The ecstasy of faith, hope and love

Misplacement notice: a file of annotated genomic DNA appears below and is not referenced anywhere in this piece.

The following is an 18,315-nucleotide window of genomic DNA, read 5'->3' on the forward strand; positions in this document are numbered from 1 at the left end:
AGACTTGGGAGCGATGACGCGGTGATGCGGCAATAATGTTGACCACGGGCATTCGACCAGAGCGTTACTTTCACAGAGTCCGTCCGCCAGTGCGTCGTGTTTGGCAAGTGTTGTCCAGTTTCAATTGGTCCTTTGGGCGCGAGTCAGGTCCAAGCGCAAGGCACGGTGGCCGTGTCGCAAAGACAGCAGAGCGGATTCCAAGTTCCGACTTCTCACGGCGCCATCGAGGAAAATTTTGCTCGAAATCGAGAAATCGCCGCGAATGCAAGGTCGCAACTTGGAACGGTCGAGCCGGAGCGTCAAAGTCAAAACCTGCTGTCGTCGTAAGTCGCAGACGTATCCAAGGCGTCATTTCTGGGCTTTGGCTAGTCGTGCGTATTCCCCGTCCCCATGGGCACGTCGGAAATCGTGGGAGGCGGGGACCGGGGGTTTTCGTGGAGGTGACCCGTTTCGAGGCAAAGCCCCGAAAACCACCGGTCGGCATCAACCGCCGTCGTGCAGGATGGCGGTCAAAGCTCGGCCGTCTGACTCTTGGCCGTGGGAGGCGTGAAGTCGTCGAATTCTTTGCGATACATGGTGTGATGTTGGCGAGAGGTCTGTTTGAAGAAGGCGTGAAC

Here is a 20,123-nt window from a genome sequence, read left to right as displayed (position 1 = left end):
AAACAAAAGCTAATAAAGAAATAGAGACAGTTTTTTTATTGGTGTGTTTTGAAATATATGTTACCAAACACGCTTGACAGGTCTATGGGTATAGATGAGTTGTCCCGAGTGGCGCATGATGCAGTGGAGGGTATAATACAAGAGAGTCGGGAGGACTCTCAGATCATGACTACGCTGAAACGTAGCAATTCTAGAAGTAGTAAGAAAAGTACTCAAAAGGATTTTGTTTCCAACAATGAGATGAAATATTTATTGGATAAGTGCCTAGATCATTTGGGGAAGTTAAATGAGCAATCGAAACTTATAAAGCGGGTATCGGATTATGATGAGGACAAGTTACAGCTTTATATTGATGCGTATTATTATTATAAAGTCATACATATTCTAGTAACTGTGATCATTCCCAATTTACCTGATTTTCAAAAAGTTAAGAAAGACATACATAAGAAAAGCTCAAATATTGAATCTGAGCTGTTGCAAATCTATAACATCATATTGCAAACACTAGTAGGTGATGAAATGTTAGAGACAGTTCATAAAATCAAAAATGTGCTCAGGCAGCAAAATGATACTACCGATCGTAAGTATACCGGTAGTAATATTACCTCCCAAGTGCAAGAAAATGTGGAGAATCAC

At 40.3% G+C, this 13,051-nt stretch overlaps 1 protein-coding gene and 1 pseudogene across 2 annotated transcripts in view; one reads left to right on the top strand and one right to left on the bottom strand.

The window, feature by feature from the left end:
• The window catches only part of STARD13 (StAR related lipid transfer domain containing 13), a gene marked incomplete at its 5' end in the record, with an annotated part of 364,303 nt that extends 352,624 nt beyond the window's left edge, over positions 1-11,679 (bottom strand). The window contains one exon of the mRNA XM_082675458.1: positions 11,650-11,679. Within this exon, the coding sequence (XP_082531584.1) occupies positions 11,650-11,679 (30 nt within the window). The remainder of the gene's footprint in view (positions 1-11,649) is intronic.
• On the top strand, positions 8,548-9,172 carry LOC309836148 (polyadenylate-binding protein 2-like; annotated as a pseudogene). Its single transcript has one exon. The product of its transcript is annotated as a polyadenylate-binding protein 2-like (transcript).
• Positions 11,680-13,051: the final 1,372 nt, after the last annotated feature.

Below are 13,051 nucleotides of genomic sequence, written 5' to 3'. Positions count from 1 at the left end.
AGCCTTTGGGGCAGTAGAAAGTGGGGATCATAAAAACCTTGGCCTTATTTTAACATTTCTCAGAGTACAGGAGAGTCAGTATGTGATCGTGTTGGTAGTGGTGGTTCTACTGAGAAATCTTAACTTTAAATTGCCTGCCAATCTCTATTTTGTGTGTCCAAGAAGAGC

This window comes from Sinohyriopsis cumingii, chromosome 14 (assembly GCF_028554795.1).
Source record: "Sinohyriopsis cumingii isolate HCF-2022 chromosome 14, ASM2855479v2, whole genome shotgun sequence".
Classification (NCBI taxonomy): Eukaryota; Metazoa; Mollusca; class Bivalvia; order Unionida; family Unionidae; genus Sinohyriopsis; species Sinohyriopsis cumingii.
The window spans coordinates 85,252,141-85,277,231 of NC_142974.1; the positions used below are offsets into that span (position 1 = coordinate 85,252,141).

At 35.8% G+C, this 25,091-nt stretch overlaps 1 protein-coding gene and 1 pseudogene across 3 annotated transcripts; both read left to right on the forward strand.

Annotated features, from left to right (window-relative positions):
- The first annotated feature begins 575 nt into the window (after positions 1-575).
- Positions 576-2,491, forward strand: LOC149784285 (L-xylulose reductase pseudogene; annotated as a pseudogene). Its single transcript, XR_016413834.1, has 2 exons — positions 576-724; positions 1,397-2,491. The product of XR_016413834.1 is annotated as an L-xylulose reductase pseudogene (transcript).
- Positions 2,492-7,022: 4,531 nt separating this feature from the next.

But there is one constitutional truth that rises above them all - the Holy Father who remains one of the singular beacons of morality and goodness in a darkened world. Practically every country has invited him to visit their land regardless of their majority faith including Orthodox countries like Romania and Islamic ones such as Iraq where the Pope hopes to walk in the footsteps of Abraham at Ur in November of the new millennium. Leaders of these lands realize the consequences or should we say "fruits" of his visits for everywhere the Pope goes, he preaches the gospel of life and human dignity, something many despots do not agree with such as Castro, but once the Supreme Pontiff has touched hearts and souls in a country he leaves an indelible mark that no temporal government can erase. John Paul II is the one man who has placed emphasis of God over country rather than the propaganda we have been fed so long of "my country, right or wrong." We ask you, what man can not only bring countries to their knees, but persuade them to forgive millions and millions, yea billions of dollars in debts as the Pope is in requesting advanced, well-to-do nations to forgive the debts of third-world, impoverished countries. The Holy Father has started this whole "reconciliation" ball rolling, asking forgiveness of the Jews for any inaction or insensitivities Catholics might have been guilty of in the holocausts, asking forgiveness of all for any unjust treatment by the Inquisition throughout the centuries when it was abused by political leaders and clerics, prelates and even a few popes for their own personal gains or prejudices, and asking others to forgive and seek forgiveness in an overall "cleansing of the soul" in preparation for Jubilee 2000.